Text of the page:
California Split Roll Ballot Measure Destroys Prop 13 Protections for California Farmers, Threatens Rural Communities

By Katy Grimes at the California Globe

February 20, 2020

Agriculture was always considered sacred in the eyes of California’s property taxing agencies, and especially under Proposition 13. But that could change with the split roll property tax ballot initiative in November 2020.

Prop. 13 was a 1978 ballot initiative to cap property tax increases for residential and business properties and provide certainty, so property owners would not be taxed out of their homes and businesses.  Passed by 65% of California voters in 1978, Prop. 13 put a Constitutional cap on annual property tax increases. Prior to passage of Prop. 13, many seniors and those living on fixed incomes were forced from their homes because of skyrocketing property tax increases. According to the Howard Jarvis Taxpayers Association, author of Prop. 13, some properties were reassessed 50 – 100% in just one year.

The 2020 ballot initiative misleadingly called the “California Schools and Local Communities Funding Act of 2020,” known more commonly as the “split-roll” tax initiative, would reassess properties and hike taxes on all commercial and industrial properties, including manufacturing plants, retail stores and malls.

The split-roll property tax measure will also remove Prop 13’s protections for California farmers, triggering annual reassessments at market value for all agriculture-related facilities and improvements.

Read more at The California Globe

Our View | Sacramento Has Prop. 13 Repeal in the Crosshairs

By The Signal Editorial Board 

January 26, 2020

California’s Proposition 13 is one of the most important taxpayer protection initiatives ever enacted in our state. And the evidence, past and present, bears proof that we need the protection.

Now more than ever, a runaway Democratic supermajority in Sacramento is bringing a voracious appetite to the taxpayers’ table, gobbling up revenue at every turn, and in many cases breaking promises to taxpayers on how the money will be spent.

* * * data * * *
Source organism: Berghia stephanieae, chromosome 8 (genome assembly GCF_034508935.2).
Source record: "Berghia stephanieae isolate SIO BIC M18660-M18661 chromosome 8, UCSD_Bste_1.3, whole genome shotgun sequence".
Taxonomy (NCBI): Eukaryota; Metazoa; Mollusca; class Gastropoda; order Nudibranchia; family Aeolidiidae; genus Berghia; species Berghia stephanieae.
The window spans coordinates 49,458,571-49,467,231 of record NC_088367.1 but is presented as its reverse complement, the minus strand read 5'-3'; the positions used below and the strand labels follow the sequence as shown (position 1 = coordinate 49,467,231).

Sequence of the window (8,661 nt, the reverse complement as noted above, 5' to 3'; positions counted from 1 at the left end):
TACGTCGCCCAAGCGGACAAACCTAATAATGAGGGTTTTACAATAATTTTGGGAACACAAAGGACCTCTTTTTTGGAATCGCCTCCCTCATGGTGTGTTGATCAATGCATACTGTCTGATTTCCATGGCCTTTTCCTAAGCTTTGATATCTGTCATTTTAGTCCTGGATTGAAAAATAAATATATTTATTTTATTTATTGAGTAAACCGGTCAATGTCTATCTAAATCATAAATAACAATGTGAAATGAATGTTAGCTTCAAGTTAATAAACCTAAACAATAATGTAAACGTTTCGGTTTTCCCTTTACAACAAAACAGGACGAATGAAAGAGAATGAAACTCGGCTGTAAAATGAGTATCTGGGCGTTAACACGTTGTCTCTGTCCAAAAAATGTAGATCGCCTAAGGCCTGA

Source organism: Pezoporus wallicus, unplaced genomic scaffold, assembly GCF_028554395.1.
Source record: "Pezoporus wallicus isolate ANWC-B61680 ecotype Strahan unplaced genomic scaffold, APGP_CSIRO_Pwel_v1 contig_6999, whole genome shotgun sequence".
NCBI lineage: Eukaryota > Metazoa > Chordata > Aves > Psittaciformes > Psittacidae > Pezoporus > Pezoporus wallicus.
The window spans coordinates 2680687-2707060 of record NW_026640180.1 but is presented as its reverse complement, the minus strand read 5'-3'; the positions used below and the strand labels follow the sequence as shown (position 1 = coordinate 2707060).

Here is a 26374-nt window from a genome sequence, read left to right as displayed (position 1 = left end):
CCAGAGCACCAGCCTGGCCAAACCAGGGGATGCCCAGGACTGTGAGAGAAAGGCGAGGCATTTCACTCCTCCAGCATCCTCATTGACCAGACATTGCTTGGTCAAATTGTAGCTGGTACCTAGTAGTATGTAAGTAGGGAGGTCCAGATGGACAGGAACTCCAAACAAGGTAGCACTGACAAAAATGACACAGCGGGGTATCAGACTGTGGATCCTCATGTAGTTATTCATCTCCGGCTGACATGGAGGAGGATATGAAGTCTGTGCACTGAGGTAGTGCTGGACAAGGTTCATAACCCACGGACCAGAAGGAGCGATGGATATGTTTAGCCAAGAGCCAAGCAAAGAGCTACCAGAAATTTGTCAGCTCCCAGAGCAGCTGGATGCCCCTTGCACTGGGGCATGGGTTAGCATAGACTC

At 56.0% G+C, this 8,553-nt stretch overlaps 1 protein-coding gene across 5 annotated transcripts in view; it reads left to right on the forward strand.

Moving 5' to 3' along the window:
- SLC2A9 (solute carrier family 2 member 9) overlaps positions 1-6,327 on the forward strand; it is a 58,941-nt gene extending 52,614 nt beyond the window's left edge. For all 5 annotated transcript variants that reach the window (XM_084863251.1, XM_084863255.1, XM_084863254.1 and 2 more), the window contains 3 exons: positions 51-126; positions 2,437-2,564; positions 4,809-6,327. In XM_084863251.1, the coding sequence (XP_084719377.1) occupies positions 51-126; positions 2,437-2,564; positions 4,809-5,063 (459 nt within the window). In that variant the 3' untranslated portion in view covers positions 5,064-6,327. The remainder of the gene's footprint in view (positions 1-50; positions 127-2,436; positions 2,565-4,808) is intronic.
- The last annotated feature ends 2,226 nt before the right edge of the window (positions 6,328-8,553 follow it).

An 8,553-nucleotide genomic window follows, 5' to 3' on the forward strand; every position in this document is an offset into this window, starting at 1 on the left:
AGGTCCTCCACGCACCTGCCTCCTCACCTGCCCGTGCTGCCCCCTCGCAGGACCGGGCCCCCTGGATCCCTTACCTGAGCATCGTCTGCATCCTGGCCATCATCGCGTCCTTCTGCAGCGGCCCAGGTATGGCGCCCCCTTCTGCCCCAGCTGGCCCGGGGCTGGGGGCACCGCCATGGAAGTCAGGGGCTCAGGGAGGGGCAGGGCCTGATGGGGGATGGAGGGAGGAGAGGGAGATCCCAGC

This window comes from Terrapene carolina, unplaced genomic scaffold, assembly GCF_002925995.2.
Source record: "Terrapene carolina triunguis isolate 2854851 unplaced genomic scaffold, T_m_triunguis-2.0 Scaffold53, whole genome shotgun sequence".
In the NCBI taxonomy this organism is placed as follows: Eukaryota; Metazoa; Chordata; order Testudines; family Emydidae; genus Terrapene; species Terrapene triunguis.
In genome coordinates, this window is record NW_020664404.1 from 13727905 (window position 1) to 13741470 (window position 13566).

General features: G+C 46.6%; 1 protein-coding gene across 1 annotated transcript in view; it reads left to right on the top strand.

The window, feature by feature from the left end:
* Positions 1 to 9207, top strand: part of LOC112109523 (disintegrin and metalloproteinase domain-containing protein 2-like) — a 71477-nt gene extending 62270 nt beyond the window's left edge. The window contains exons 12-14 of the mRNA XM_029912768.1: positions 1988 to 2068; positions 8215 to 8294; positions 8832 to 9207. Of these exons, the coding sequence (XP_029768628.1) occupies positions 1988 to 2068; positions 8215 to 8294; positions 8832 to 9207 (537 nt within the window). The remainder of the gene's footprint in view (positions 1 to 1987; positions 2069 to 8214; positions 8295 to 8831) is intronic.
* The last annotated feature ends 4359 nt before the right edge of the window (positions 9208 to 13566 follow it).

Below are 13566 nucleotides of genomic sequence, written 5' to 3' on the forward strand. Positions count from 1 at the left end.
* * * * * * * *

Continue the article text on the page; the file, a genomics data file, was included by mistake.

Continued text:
Take, for example, the voter-approved Senate Bill 1, the 12-cent gas tax that was supposed to fund $52 billion in road and highway improvements over 10 years.

Remember? The money was going in a roads and highways “trust fund,” or “lockbox,” or whatever device they could tell voters to assure them that the money would be spent as intended.

Many voters had buyer’s remorse over SB 1, and an initiative was placed on the 2018 ballot — Proposition 6 —to repeal it. But, Prop. 6 failed, thanks to a cleverly deceptive description attached to it by Democrat Attorney General Xavier Becerra, who dubbed it, “Eliminates Recently Enacted Road Repair and Transportation Funding by Repealing Revenues Dedicated for those Purposes.”

Read more at The Signal

Valley legislators hit with thousands of petitions to save Calif.’s Prop. 13

By Alex Tavlian

December 10, 2019

A push to maintain California’s landmark property tax law – Proposition 13 – got underway on Tuesday with a splash in the south Valley.

The Fight for Prop. 13, a campaign being waged by the California Business Roundtable and backed by a wide swath of local elected officials and organizations, hand-delivered thousands of petitions to southern San Joaquin Valley legislators.

Prop. 13, approved in 1978, capped property taxes at 1 percent of the cash value of an individual property with increases to property valuations limited to 2 percent annually.

It has often been the subject of ire from California Democrats looking to repeal it in one fashion or another to boost tax revenues.

Currently, a proposal to enact a split-roll property tax, whereby the caps on business property taxes would be repealed, is targeted for the November 2020 ballot.

Read more at the The Sun.

Feds clear farmer to plow, then slap him with millions in fines

By Paige Gilliard

November 27, 2019

Following government rules is often a tough enough task. But when federal agencies secretly move their own rules’ goalposts and then threaten millions of dollars in fines for noncompliance, it can be devastating.

Ask Jack LaPant. In 2011, the rural farmer in Tehama County, Calif., planted 900 acres of winter wheat on his property. Before he ever put a plow to the soil in his field, he sought the official views of both the U.S. Department of Agriculture Farm Services Agency and the Natural Resources Conservation Service. Both agencies assured him that since growing wheat would be consistent with past use of the land, he could legally proceed as planned.

With approval from those two federal agencies, LaPant thought he was in the clear and set about planting his wheat. More than a year later, however, he was shocked when a third federal agency came knocking on his door. LaPant had never considered consulting the U.S. Army Corps of Engineers, not with the go-ahead from two other farm-governing bodies. The Army Corps, nonetheless, informed him that under the Clean Water Act (CWA), he needed a permit to farm his property.

Read more at The Hill.

‘It’s very disruptive.’ Parents, schools frustrated by PG&E outage that didn’t happen


November 20, 2019

Thousands of parents across Northern California rearranged their lives early Wednesday morning in anticipation of yet another round of canceled classes because of a massive intentional PG&E power outage.

They scrambled to find child care. They stayed home from work to care for their children.